Right next to the hustle and bustle of Route 49 in Burlington stands a gray brick house — separated from the road by a lawn — with a sign in the window that reads “life is sweet.” Inside, Alicia Wingate is living her childhood dream.

“My mother was a baker so she taught me all the skills I needed to know,” Wingate, the owner of Alicia’s Homemade Cakes, said. “Turning it into a bakery allowed me to do what I love every day.”

Alicia’s Homemade Cakes opened in 2013 in Fayetteville before relocating to Burlington. Wingate, with her staff of two, bakes everything from dinner mints to wedding cakes.


2103 Maple Ave. in Burlington

“I make everything with love,” Wingate said. “We’re not just taking orders, we’re not just putting cakes together. We’re creating, we’re designing, we’re bringing people’s visions to life through our art — through our cake art, is what we call it.”

In North Carolina, 23% of business owners are minorities and 35% are female, according to data from the census. As a Black female business owner, Wingate said she has faced some challenges.

“I had what I thought was a customer come in and say like, we needed to leave the area and all this stuff,” Wingate said. “ That we’re in the wrong side of town to be opening a bakery. And it’s just like ‘Oh that kind of hurt.’ But at the same time I know what I have to offer my community is a lot more than what one or two people are saying.”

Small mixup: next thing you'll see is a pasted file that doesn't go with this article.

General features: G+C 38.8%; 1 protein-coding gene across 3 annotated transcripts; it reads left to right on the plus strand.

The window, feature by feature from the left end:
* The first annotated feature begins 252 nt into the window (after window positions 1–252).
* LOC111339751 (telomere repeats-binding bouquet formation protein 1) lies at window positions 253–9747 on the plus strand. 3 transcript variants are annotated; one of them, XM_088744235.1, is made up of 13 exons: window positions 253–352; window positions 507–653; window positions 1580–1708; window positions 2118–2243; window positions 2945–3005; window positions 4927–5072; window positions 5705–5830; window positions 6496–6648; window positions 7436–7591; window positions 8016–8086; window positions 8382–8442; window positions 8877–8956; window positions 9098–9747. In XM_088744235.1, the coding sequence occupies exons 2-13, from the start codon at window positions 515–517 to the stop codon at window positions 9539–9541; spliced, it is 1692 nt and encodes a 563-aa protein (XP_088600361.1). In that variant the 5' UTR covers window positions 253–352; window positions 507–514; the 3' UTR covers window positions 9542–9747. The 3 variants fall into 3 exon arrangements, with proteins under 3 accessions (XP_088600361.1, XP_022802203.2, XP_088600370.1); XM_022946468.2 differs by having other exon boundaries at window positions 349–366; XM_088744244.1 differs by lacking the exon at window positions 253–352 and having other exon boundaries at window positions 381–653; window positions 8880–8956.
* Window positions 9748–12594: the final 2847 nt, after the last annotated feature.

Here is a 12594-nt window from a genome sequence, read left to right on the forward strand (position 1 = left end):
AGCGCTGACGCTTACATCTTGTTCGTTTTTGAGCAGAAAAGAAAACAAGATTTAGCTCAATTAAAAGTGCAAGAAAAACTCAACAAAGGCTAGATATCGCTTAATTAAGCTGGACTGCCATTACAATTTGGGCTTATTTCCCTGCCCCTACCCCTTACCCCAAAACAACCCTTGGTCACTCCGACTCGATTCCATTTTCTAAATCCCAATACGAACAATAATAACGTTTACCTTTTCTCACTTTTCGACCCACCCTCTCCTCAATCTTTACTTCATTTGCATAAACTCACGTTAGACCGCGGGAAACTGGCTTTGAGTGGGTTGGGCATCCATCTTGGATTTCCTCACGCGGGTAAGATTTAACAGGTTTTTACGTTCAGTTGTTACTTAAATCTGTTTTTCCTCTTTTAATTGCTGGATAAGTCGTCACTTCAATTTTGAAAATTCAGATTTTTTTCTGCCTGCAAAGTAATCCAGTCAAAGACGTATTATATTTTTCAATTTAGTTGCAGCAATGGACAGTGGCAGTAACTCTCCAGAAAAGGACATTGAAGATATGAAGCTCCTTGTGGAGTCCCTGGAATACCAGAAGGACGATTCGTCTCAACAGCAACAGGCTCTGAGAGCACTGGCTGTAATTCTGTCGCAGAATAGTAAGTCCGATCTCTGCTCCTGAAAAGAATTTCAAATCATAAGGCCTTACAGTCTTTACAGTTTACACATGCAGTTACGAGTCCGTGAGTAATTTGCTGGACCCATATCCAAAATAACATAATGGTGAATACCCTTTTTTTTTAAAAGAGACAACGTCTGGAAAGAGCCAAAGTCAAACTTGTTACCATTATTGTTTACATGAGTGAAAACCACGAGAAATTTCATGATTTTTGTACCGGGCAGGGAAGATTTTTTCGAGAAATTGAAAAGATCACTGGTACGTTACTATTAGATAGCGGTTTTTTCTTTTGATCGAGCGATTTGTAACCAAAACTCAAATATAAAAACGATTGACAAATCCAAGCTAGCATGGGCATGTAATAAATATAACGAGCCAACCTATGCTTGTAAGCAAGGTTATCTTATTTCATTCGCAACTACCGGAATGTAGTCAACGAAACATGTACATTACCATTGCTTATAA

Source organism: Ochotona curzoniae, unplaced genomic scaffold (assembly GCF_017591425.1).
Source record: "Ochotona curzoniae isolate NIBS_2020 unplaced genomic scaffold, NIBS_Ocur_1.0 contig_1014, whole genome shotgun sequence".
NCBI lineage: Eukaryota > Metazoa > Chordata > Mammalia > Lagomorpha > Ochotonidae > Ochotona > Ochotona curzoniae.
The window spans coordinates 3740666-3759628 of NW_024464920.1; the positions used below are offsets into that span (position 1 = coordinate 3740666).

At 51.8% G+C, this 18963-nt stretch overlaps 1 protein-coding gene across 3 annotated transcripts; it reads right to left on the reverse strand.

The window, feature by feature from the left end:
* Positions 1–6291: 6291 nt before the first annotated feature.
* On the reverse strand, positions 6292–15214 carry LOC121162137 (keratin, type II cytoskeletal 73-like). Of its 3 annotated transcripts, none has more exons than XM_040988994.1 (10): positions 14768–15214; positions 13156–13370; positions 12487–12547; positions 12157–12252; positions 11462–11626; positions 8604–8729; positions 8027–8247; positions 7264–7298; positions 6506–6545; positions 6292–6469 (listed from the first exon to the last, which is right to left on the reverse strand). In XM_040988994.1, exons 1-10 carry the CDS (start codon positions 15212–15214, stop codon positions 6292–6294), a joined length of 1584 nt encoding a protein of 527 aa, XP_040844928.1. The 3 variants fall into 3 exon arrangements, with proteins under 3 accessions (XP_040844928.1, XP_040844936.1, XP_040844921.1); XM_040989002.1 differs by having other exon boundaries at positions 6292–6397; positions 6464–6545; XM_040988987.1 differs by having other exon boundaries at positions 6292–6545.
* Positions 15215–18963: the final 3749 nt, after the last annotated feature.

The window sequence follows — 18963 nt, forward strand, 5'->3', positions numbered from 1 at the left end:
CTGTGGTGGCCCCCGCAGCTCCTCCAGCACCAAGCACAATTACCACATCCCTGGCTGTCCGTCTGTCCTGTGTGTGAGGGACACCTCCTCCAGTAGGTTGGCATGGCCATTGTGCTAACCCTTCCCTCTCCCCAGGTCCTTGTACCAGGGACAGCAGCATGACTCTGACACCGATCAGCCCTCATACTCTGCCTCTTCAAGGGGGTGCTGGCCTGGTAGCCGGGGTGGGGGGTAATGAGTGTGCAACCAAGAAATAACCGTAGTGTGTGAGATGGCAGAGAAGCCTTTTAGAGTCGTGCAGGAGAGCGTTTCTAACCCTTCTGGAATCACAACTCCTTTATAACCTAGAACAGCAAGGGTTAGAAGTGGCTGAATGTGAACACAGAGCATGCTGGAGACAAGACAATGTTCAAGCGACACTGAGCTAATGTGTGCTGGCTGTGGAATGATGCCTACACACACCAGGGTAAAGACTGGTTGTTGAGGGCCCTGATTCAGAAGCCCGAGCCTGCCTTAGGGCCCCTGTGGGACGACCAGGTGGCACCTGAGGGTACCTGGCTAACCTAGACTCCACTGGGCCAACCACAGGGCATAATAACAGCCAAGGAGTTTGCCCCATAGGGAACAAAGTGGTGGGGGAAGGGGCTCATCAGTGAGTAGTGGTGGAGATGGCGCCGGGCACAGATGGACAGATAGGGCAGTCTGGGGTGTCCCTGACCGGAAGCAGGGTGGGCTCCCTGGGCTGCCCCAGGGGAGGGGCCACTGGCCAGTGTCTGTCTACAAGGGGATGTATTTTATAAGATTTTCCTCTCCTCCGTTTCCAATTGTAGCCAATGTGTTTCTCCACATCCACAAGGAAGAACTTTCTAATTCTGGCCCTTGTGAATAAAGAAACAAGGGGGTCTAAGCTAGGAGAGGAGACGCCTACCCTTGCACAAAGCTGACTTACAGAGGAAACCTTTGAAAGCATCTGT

As small businesses are taking a hit from the coronavirus pandemic, more Black-owned businesses are closing than white-owned, according to a study from the National Bureau of Economic Research. 

Since the start of the pandemic, 41% of Black-owned businesses have closed compared to 17% of white-owned businesses, the study said.

Alicia’s Homemade Cakes has not had to fully shut down operations, according to Wingate. The bakery is closed to daily traffic, but is still running on online orders and deliveries — including free deliveries within Alamance County. Wingate is planning to reopen to in-person customers on March 9. 

Wingate said she feels blessed to be among the businesses staying afloat, but stressed the need to support minority-owned businesses.

“There is a need to support them,” she said. “A lot of what they do they put back into the community, they put back into their families so we definitely try to support the minority businesses out here.”

Looking back to when Wingate learned how to bake from her mom, she encourages aspiring Black and female business owners to take the leap.

“You just gotta keep motivated, you gotta keep pushing your dream,” she said. “Because if you don’t love it, you can’t expect anyone else to love it.”